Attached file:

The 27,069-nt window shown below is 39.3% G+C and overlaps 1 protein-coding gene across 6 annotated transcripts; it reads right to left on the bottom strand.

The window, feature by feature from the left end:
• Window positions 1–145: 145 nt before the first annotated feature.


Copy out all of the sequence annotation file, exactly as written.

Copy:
The 27,069-nt window shown below is 39.3% G+C and overlaps 1 protein-coding gene across 6 annotated transcripts; it reads right to left on the bottom strand.

The window, feature by feature from the left end:
• Window positions 1–145: 145 nt before the first annotated feature.